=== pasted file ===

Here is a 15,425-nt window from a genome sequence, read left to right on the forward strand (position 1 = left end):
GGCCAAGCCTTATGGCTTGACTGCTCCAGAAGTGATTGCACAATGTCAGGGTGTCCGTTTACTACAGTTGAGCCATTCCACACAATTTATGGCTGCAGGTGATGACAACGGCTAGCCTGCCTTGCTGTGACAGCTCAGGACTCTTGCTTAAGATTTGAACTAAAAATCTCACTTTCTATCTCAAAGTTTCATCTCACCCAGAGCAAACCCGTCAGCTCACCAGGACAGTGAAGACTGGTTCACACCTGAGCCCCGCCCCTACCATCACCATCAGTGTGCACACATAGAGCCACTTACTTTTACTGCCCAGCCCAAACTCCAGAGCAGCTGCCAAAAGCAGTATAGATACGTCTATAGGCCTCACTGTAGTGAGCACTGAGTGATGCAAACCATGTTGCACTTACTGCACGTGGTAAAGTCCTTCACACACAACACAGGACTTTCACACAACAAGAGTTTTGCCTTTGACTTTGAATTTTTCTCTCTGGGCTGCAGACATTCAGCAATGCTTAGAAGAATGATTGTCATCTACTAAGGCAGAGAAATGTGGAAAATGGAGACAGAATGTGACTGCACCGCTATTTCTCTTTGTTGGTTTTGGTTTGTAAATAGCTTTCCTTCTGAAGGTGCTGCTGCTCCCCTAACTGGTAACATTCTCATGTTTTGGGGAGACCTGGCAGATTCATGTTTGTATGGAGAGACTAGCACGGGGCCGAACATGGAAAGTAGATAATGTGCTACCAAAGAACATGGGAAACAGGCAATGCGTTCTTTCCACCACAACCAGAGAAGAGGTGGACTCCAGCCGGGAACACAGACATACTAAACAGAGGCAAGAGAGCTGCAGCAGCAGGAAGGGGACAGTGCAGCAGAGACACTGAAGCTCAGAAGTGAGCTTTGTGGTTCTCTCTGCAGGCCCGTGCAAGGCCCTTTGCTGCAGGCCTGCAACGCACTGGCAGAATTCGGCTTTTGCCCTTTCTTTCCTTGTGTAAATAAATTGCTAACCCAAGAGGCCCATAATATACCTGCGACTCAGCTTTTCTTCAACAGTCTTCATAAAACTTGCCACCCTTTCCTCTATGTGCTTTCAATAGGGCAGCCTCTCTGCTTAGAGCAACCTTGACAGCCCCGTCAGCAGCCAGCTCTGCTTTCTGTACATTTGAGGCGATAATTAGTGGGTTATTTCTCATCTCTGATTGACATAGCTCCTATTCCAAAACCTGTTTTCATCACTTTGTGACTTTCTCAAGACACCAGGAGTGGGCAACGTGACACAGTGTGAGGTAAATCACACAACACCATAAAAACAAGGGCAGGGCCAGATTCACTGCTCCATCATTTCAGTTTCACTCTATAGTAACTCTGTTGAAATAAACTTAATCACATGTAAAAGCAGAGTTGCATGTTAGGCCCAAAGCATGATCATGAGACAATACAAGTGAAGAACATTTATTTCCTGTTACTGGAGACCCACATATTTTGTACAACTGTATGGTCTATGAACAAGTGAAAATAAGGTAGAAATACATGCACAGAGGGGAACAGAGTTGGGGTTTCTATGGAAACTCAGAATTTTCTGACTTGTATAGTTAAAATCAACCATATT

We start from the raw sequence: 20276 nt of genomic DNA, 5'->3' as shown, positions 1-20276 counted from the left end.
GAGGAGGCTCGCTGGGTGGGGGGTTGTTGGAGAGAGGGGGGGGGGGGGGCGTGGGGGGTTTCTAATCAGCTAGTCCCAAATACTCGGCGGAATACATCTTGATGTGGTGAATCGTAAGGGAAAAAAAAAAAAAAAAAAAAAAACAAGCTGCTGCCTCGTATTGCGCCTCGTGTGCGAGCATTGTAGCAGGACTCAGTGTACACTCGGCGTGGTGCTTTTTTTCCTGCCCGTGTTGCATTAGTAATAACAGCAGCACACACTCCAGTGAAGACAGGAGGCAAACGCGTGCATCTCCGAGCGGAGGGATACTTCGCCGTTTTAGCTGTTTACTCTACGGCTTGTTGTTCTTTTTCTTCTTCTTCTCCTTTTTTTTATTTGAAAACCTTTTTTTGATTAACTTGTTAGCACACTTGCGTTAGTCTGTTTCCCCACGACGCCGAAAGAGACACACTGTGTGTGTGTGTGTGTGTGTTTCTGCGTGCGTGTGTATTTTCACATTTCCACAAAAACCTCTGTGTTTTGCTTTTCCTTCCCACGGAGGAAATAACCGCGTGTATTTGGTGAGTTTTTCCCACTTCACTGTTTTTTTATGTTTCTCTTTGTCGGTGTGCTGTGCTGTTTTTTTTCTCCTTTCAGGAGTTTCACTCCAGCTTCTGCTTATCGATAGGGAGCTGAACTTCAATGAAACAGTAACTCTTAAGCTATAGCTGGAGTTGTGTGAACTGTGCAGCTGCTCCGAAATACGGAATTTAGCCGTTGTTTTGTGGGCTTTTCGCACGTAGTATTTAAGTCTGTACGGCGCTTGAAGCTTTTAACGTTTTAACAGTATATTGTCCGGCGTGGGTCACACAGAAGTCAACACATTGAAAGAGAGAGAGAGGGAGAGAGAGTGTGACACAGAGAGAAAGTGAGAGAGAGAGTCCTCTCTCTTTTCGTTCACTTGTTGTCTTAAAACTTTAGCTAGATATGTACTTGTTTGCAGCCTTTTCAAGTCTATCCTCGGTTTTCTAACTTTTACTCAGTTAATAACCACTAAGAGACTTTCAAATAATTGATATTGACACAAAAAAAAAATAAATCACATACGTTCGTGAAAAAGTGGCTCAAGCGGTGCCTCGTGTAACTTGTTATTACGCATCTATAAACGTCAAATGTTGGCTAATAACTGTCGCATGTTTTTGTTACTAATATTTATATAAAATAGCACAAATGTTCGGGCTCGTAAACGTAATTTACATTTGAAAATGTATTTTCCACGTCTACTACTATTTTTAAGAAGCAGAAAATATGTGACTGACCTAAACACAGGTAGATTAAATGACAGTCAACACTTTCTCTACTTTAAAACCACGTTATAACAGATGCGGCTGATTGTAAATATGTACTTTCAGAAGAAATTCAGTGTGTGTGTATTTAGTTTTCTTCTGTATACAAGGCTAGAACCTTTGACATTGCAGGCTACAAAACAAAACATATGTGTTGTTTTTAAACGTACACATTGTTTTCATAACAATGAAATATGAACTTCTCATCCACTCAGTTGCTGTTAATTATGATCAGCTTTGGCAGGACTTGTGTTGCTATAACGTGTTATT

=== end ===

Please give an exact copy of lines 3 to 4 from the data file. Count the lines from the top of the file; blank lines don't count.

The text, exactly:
We start from the raw sequence: 20276 nt of genomic DNA, 5'->3' as shown, positions 1-20276 counted from the left end.
GAGGAGGCTCGCTGGGTGGGGGGTTGTTGGAGAGAGGGGGGGGGGGGGGCGTGGGGGGTTTCTAATCAGCTAGTCCCAAATACTCGGCGGAATACATCTTGATGTGGTGAATCGTAAGGGAAAAAAAAAAAAAAAAAAAAAAACAAGCTGCTGCCTCGTATTGCGCCTCGTGTGCGAGCATTGTAGCAGGACTCAGTGTACACTCGGCGTGGTGCTTTTTTTCCTGCCCGTGTTGCATTAGTAATAACAGCAGCACACACTCCAGTGAAGACAGGAGGCAAACGCGTGCATCTCCGAGCGGAGGGATACTTCGCCGTTTTAGCTGTTTACTCTACGGCTTGTTGTTCTTTTTCTTCTTCTTCTCCTTTTTTTTATTTGAAAACCTTTTTTTGATTAACTTGTTAGCACACTTGCGTTAGTCTGTTTCCCCACGACGCCGAAAGAGACACACTGTGTGTGTGTGTGTGTGTGTTTCTGCGTGCGTGTGTATTTTCACATTTCCACAAAAACCTCTGTGTTTTGCTTTTCCTTCCCACGGAGGAAATAACCGCGTGTATTTGGTGAGTTTTTCCCACTTCACTGTTTTTTTATGTTTCTCTTTGTCGGTGTGCTGTGCTGTTTTTTTTCTCCTTTCAGGAGTTTCACTCCAGCTTCTGCTTATCGATAGGGAGCTGAACTTCAATGAAACAGTAACTCTTAAGCTATAGCTGGAGTTGTGTGAACTGTGCAGCTGCTCCGAAATACGGAATTTAGCCGTTGTTTTGTGGGCTTTTCGCACGTAGTATTTAAGTCTGTACGGCGCTTGAAGCTTTTAACGTTTTAACAGTATATTGTCCGGCGTGGGTCACACAGAAGTCAACACATTGAAAGAGAGAGAGAGGGAGAGAGAGTGTGACACAGAGAGAAAGTGAGAGAGAGAGTCCTCTCTCTTTTCGTTCACTTGTTGTCTTAAAACTTTAGCTAGATATGTACTTGTTTGCAGCCTTTTCAAGTCTATCCTCGGTTTTCTAACTTTTACTCAGTTAATAACCACTAAGAGACTTTCAAATAATTGATATTGACACAAAAAAAAAATAAATCACATACGTTCGTGAAAAAGTGGCTCAAGCGGTGCCTCGTGTAACTTGTTATTACGCATCTATAAACGTCAAATGTTGGCTAATAACTGTCGCATGTTTTTGTTACTAATATTTATATAAAATAGCACAAATGTTCGGGCTCGTAAACGTAATTTACATTTGAAAATGTATTTTCCACGTCTACTACTATTTTTAAGAAGCAGAAAATATGTGACTGACCTAAACACAGGTAGATTAAATGACAGTCAACACTTTCTCTACTTTAAAACCACGTTATAACAGATGCGGCTGATTGTAAATATGTACTTTCAGAAGAAATTCAGTGTGTGTGTATTTAGTTTTCTTCTGTATACAAGGCTAGAACCTTTGACATTGCAGGCTACAAAACAAAACATATGTGTTGTTTTTAAACGTACACATTGTTTTCATAACAATGAAATATGAACTTCTCATCCACTCAGTTGCTGTTAATTATGATCAGCTTTGGCAGGACTTGTGTTGCTATAACGTGTTATT